Learning to “L”ove

Last week I read a post by Simcha Fisher over at National Catholic Register where she asked about Christ’s teaching that his yoke is easy and his burden is light:

28 Come unto me, all ye that labor and are heavy laden, and I will give you rest.

29 Take my yoke upon you, and learn of me; for I am meek and lowly in heart: and ye shall find rest unto your souls.

30 For my yoke is easy, and my burden is light. (Matt 11: 28-30)

This is such a contradiction coming from someone who died suffering on the cross for us.  And indeed, as she goes on there are many who follow Christ who suffer tremendously

But I get letters.  I hear from people who follow Christ in every way they can possibly beat out of their wills, and they get nothing but pain and suffering in return — not only suffering for themselves, but sorrow and terrible burdens for everyone they love.  They’re not doing anything wrong.  They believe that God is in control.  These are people who pray, embrace sacrifice, obey, submit, and unite themselves with the suffering of Christ as much as they possibly can.  And yet their suffering is unmitigated.  What do I tell them?  It’s okay —  your yoke is easy and your burden is light? It’s okay.  Jesus said it was okay.”

At the end she asked what a light and easy yoke means to others.

This is something I’ve been thinking about a lot over the past while, and something I’ve thought of often when I myself run into these situations.  I know people, good, wonderful, faithful people who have tremendous burdens in their lives.  People just like Simcha mentioned above.

I think though the answer comes down to love.

Not simplistic, fuzzy feeling, nostalgic “love”.  But real, true, authentic, guttural, painful, this is a choice not a feeling, big “L” Love.

When we take on someone else’s burden, someone else’s yoke, it’s easier because it’s not our own.  When a friend has lost a loved one, and you step in to help them through funeral arrangements, even though you don’t really have the time.  When you’re sick, but your children are too, and you pull every ounce of energy out of you so that you can take care of them.  When you get up in the middle of the night for the sixth time to nurse your newborn child even though you’re so exhausted you can hardly hold on to them.  Every nurse in this world who wipes a fevered brow, who holds a hand, who counsels a family during their time of suffering and pain, while putting aside all the things and the people they’re leaving behind at home.  These things are done hardly with even a second thought.  Without feeling like the load is too much.  I remember my mom often saying to me whenever I was sick or struggling with something in my life that she’d gladly and willingly take it from me if she could.  I always thought she was crazy, but now, as a mom, I understand.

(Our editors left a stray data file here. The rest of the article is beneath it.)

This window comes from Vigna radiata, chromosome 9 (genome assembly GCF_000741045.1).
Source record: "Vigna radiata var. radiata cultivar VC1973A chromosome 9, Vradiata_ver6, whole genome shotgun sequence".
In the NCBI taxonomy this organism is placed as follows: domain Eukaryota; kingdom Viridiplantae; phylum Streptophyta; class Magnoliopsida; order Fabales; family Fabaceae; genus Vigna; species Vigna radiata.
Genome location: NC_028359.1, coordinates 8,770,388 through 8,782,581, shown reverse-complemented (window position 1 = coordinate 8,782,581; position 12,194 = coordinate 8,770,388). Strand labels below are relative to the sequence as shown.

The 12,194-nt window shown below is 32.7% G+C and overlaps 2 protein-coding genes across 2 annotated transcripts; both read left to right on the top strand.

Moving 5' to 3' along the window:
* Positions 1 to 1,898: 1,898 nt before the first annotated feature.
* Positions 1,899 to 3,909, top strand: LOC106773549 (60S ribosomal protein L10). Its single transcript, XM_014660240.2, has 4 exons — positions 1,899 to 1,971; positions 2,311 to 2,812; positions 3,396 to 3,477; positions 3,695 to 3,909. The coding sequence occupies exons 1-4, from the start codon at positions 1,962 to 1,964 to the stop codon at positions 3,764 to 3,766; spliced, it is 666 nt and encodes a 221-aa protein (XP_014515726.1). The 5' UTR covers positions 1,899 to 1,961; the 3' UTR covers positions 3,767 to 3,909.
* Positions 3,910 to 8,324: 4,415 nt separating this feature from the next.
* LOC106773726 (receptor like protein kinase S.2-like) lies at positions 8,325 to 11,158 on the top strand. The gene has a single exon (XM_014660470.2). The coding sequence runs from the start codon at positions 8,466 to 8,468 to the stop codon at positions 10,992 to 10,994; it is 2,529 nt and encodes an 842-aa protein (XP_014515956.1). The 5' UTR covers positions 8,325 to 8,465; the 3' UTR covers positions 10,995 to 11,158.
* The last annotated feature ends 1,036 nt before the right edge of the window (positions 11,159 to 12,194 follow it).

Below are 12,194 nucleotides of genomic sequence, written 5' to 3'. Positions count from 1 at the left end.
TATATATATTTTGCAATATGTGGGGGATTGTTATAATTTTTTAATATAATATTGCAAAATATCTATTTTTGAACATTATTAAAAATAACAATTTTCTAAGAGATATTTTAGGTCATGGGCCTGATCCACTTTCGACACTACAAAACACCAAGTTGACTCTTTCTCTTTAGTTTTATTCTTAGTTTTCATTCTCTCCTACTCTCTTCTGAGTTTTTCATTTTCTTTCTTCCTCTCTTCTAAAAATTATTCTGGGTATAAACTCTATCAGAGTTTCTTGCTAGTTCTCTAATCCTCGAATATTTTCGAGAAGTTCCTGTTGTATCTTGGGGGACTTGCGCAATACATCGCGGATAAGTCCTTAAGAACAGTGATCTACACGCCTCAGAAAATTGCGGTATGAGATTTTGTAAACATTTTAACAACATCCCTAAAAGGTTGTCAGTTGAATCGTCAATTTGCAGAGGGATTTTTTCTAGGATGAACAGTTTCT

I think that’s what Christ is talking about but on a much greater scale.  Christ is the head, and we are the body.  We suffer partly because of sin, and definitely having Christ in our lives, taking Him into our hearts, is a far easier load than the burden of that emptiness without Him.  But after that, we become His body.  And His body suffered.  It was whipped and beaten and pierced and bled and bled until there was nothing left to bleed anymore.  This suffering is different.  It is not our own.  It is the suffering of all those other members of the body who don’t know yet how to unite it with His.

I have been reading the life of Bl. Anne Catherine Emmerich recently, and have been blown away by her approach to suffering.  God permitted her to experience extremely deep and painful physical and emotional suffering in order to save souls.  Her love for Christ was so strong that multiple times when she seemed near death and hardly able to hold on she begged Our Lord to be allowed to live longer that she might suffer more for Him.  That she might be able to help redeem just a few more souls.

When our yoke feels burdensome I think it’s because of the chains of sin, the specks of selfishness in our lives, our inability to discern the fact that we have been given a great gift in being able to suffer.   It is because we love, but we fail to Love.

“I have been crucified with Christ; and it is no longer I who live, but it is Christ who lives in me” – Galatians 2:19-20


Posted on May 23, 2012, in Catholic. Bookmark the permalink. 2 Comments.

  1. As always you rock Mama J! 🙂

  2. Wise beyond your years! May our Lord hold you close always!

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